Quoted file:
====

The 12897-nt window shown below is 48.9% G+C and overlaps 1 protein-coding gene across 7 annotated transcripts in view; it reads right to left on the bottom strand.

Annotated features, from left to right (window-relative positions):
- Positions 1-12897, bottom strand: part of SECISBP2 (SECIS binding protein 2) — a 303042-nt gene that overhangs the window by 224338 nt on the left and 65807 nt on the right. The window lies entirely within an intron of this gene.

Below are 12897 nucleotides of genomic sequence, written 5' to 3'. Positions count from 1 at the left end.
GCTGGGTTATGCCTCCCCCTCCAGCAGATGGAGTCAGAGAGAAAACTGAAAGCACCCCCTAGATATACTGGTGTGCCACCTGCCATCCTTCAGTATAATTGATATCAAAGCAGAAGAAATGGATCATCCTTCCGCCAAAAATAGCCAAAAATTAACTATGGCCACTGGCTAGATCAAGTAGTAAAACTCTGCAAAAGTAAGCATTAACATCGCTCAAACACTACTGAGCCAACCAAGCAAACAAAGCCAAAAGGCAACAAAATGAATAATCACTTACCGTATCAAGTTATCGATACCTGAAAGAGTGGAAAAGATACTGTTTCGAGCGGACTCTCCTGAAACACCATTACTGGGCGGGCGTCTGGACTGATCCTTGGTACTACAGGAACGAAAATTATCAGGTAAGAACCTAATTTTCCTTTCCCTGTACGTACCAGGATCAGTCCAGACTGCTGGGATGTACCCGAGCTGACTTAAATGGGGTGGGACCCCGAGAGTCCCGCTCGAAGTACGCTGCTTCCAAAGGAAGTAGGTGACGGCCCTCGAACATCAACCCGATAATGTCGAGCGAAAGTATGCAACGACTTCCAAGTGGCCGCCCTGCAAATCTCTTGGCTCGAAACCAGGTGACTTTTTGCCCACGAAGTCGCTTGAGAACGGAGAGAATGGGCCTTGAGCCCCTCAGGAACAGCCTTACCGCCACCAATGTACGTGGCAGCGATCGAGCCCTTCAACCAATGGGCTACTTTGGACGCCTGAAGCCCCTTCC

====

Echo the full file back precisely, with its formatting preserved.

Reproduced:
The 12897-nt window shown below is 48.9% G+C and overlaps 1 protein-coding gene across 7 annotated transcripts in view; it reads right to left on the bottom strand.

Annotated features, from left to right (window-relative positions):
- Positions 1-12897, bottom strand: part of SECISBP2 (SECIS binding protein 2) — a 303042-nt gene that overhangs the window by 224338 nt on the left and 65807 nt on the right. The window lies entirely within an intron of this gene.

Below are 12897 nucleotides of genomic sequence, written 5' to 3'. Positions count from 1 at the left end.
GCTGGGTTATGCCTCCCCCTCCAGCAGATGGAGTCAGAGAGAAAACTGAAAGCACCCCCTAGATATACTGGTGTGCCACCTGCCATCCTTCAGTATAATTGATATCAAAGCAGAAGAAATGGATCATCCTTCCGCCAAAAATAGCCAAAAATTAACTATGGCCACTGGCTAGATCAAGTAGTAAAACTCTGCAAAAGTAAGCATTAACATCGCTCAAACACTACTGAGCCAACCAAGCAAACAAAGCCAAAAGGCAACAAAATGAATAATCACTTACCGTATCAAGTTATCGATACCTGAAAGAGTGGAAAAGATACTGTTTCGAGCGGACTCTCCTGAAACACCATTACTGGGCGGGCGTCTGGACTGATCCTTGGTACTACAGGAACGAAAATTATCAGGTAAGAACCTAATTTTCCTTTCCCTGTACGTACCAGGATCAGTCCAGACTGCTGGGATGTACCCGAGCTGACTTAAATGGGGTGGGACCCCGAGAGTCCCGCTCGAAGTACGCTGCTTCCAAAGGAAGTAGGTGACGGCCCTCGAACATCAACCCGATAATGTCGAGCGAAAGTATGCAACGACTTCCAAGTGGCCGCCCTGCAAATCTCTTGGCTCGAAACCAGGTGACTTTTTGCCCACGAAGTCGCTTGAGAACGGAGAGAATGGGCCTTGAGCCCCTCAGGAACAGCCTTACCGCCACCAATGTACGTGGCAGCGATCGAGCCCTTCAACCAATGGGCTACTTTGGACGCCTGAAGCCCCTTCC